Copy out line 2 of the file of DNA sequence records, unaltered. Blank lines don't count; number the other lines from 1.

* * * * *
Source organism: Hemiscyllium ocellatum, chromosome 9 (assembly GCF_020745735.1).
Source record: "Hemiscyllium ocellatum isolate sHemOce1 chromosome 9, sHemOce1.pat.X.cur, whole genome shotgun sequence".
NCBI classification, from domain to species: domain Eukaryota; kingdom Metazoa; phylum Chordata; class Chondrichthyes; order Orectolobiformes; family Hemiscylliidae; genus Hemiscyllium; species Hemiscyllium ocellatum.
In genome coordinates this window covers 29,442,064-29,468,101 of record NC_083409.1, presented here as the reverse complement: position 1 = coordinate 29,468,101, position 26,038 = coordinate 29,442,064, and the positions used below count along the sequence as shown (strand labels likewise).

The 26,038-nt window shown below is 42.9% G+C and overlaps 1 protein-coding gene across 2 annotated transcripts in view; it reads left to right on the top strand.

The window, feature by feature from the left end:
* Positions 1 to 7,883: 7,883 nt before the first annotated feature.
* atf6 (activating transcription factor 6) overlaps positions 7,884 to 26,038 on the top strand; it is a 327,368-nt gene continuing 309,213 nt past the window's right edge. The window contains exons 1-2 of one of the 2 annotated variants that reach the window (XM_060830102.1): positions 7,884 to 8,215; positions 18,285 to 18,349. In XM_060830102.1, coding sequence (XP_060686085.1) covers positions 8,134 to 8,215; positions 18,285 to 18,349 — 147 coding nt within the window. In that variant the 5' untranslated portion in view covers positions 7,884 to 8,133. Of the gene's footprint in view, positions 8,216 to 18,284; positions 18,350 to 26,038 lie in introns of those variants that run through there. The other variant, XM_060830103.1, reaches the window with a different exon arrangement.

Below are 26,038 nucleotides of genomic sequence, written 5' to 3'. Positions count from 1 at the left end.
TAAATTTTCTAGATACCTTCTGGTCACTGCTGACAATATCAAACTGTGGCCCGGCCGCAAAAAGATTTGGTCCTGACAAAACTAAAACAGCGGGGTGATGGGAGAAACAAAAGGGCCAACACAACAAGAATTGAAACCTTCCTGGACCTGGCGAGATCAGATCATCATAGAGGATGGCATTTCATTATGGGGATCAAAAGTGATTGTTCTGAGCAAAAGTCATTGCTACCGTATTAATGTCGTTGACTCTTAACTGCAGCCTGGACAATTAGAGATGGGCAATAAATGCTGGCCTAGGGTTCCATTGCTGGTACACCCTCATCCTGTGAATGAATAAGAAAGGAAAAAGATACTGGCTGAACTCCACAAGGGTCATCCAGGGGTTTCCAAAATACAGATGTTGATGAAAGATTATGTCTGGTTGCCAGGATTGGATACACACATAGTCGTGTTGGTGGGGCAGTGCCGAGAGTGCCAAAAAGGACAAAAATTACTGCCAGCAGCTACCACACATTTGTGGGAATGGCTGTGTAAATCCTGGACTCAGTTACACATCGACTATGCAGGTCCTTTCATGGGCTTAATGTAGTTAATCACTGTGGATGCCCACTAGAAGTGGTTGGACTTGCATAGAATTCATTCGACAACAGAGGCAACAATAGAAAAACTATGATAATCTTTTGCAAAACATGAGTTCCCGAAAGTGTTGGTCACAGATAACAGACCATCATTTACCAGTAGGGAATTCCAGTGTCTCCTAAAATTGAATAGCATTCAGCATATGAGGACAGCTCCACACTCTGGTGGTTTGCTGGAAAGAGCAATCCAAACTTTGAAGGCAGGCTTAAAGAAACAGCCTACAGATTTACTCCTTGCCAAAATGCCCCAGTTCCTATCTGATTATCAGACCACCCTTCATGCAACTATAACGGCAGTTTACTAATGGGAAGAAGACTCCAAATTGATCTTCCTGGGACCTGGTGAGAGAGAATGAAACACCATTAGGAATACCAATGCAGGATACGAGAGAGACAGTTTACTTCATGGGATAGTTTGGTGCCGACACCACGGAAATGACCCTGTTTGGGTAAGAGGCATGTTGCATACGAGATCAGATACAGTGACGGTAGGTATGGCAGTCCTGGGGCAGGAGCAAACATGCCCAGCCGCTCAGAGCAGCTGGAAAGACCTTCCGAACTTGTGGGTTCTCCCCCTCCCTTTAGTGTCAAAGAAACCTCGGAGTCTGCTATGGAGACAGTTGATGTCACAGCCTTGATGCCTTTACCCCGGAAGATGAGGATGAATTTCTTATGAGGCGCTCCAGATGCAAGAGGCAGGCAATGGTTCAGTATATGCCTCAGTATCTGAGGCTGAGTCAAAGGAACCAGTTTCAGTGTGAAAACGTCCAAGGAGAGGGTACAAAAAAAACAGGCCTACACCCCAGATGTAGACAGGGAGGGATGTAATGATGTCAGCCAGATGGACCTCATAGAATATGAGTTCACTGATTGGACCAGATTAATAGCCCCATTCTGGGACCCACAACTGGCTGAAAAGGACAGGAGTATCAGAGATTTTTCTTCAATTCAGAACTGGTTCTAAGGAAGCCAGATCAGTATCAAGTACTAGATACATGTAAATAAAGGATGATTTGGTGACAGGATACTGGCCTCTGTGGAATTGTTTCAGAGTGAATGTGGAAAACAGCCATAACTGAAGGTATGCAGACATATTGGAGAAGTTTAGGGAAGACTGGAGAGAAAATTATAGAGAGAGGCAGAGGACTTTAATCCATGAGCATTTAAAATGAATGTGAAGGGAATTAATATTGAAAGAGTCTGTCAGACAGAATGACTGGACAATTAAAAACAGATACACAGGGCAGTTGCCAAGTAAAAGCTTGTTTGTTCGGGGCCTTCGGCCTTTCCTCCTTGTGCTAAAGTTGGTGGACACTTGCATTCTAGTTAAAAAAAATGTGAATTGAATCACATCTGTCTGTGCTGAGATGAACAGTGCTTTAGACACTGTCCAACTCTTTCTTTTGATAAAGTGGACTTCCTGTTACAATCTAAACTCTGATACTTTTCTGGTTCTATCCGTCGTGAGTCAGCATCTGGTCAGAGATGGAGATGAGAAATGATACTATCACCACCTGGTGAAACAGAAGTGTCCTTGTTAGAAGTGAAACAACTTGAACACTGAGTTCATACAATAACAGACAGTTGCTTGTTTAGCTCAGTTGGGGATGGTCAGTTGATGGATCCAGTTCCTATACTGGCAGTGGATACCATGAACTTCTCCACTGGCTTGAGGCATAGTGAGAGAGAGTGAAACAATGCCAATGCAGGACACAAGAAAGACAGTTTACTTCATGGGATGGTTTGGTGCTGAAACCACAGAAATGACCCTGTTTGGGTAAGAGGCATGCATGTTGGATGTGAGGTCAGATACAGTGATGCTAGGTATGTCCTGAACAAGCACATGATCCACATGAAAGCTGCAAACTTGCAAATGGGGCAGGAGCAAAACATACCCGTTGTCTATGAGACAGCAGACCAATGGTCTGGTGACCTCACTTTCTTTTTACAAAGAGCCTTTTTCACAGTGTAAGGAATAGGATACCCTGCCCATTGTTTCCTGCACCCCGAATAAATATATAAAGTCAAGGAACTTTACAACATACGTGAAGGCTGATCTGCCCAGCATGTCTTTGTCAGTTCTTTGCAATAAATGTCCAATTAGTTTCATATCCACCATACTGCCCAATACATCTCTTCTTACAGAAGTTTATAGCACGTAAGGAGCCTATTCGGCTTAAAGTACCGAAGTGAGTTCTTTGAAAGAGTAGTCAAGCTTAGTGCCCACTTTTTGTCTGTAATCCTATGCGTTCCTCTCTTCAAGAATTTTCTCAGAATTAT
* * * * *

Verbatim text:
Source record: "Hemiscyllium ocellatum isolate sHemOce1 chromosome 9, sHemOce1.pat.X.cur, whole genome shotgun sequence".